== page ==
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The Disruption Distraction



        Clayton Christensen/World Economic Forum via Wikimedia Commons

Clayton Christiansen’s  1997 classic Innovators Dilemma explored how established businesses are blindsided by lower cost competitors that undermine their core products, and eventually destroy their businesses.   Classic examples of disruption are the displacement of film-based cameras by digital cameras and, now, cell phones, the destruction of retail shopping by Amazon and of video rental outlets by streaming video services. 

Because of the anxiety it generated, Christiansen’s disruption thesis has dominated corporate strategy ever since. However,  I believe this notion of “disruptive innovation, twenty years on,   has reached its “sell-by” date, at least in healthcare,  and is now doing more harm than good.  

The healthcare version of the disruption thesis was found in Christiansen’s “Innovator’s Prescription”, written with health industry maverick Dr. Jerome Grossman, in 2009.  Christiansen and Grossman forecast that innovations such as point-of-care testing, retail clinics and special purpose surgical hospitals threatened to take down healthcare incumbents- physicians and hospitals.  

This book gave rise to a swarm of breathless healthcare disruption forecasts.  Eric Topol predicted that the cell phone and a swarm of diagnostic apps would shortly replace the physician as the patient’s principal source of diagnostic wisdom.  Vinod Khosla said that 80% of physicians would be replaced by AI.  

Are Health Insurers Practicing Medicine Without A License?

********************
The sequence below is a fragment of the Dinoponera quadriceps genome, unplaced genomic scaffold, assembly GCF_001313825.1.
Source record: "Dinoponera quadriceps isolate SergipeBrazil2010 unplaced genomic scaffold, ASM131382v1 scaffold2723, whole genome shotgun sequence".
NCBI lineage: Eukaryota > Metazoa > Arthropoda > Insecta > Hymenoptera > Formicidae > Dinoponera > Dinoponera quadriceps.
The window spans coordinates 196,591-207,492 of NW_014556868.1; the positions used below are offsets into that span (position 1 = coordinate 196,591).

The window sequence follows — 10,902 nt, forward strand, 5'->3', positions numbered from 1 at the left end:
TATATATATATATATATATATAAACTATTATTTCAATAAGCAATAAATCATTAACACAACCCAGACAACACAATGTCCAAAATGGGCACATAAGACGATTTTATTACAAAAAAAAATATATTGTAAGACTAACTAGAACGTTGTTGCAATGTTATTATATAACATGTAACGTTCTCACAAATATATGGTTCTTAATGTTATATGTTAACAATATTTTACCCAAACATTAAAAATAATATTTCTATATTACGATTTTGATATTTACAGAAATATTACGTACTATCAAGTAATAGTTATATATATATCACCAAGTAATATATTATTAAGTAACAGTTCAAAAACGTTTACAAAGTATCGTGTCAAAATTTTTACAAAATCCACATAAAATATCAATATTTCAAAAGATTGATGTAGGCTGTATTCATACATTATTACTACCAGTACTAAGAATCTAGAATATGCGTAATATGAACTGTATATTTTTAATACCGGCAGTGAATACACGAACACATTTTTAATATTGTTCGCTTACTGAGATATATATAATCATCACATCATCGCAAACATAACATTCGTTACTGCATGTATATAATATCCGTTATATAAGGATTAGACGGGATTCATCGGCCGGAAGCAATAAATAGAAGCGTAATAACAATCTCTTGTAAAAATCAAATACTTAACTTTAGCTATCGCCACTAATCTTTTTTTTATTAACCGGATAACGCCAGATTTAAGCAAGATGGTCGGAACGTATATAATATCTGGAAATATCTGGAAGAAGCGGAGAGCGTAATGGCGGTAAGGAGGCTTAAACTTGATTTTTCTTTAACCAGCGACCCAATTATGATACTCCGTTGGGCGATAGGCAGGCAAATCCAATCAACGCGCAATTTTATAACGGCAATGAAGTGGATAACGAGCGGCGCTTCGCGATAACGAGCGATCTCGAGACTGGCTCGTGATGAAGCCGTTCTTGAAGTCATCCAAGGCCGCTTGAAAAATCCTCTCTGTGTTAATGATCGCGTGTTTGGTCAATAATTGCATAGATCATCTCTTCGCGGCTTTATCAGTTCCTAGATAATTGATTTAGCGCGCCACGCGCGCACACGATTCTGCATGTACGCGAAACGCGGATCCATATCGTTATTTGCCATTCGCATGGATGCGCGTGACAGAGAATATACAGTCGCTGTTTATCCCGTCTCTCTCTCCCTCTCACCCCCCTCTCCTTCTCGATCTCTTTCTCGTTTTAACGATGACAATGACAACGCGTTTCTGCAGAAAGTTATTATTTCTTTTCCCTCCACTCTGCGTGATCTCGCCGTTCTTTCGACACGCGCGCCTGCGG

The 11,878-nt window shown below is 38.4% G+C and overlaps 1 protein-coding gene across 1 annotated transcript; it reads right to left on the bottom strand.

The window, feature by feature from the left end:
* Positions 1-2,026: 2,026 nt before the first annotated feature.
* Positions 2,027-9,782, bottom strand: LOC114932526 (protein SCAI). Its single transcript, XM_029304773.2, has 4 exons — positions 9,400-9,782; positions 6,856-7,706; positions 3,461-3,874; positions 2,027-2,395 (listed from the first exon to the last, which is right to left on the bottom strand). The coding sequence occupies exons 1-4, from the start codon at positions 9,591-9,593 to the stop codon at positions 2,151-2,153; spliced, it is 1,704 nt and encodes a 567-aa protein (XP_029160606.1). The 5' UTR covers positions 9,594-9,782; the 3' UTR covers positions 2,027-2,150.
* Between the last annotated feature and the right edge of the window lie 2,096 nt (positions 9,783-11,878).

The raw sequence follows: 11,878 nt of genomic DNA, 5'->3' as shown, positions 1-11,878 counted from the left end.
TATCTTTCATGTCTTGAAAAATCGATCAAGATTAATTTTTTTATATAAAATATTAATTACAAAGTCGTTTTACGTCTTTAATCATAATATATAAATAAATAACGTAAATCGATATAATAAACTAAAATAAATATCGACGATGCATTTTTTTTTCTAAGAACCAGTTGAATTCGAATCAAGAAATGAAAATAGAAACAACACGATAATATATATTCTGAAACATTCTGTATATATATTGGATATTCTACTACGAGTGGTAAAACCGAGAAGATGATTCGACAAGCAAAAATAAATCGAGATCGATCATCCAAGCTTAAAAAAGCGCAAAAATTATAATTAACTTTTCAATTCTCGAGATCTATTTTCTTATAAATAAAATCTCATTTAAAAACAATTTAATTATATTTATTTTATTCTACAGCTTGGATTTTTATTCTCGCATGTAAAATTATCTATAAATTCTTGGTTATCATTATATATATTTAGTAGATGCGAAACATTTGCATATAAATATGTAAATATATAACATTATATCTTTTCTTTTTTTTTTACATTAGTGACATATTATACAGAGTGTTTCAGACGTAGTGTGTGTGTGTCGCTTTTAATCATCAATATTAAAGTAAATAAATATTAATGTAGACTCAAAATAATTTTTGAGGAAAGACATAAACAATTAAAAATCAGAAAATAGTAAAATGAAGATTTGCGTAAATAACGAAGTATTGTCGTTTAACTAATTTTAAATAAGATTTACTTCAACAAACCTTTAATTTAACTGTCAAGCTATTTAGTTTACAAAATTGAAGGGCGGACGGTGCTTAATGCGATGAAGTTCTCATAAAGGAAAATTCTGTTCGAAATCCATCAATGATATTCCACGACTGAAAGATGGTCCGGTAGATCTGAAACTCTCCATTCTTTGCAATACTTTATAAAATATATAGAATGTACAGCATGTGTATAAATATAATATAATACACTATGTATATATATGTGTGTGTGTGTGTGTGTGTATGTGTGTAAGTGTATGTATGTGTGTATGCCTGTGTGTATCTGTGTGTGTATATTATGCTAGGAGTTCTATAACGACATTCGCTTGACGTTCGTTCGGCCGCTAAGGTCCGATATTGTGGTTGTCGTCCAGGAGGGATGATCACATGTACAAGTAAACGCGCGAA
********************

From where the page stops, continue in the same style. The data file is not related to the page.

It’s no secret that in today’s health care market, insurance companies are calling the shots. As a pediatrician in private practice for almost two decades, I’ve seen insurance companies transform into perhaps the single most powerful player in today’s health care landscape—final arbiters whose decisions about which procedures or medications to authorize effectively end up determining the course of patient care.

Decisions made by insurers, such as MassHealth, have arguably killed patients. But it was only when I got caught in the crosshairs of an insurance company auditor with a bone to pick that I fully appreciated their power to also destroy physicians’ careers.

My own nightmare began around two years ago, when my late father, also a physician with whom I was in practice, and I opened our Silverdale clinic on a Saturday. It was the start of flu season, and we’d just received 100 doses of that year’s flu shot. Anxiety about the flu was running high following the death of a local girl from a particular virulent strain of the virus a year before, and parents were eager to get their kids immunized as soon as possible.

Under Washington law, adults don’t even need to see their doctors to get flu shots. They can get them at Walgreens, directly from pharmacists. But because children under nine are more susceptible to rare but life-threatening allergic reactions, they must be immunized by a physician. This meant that, for convenience sake, parents often scheduled their kids’ annual checkup on flu shot day, thus allowing them to condense much of their routine care into a single visit.

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Book Review: Obsessive Measurement Disorder: Etiology of an Epidemic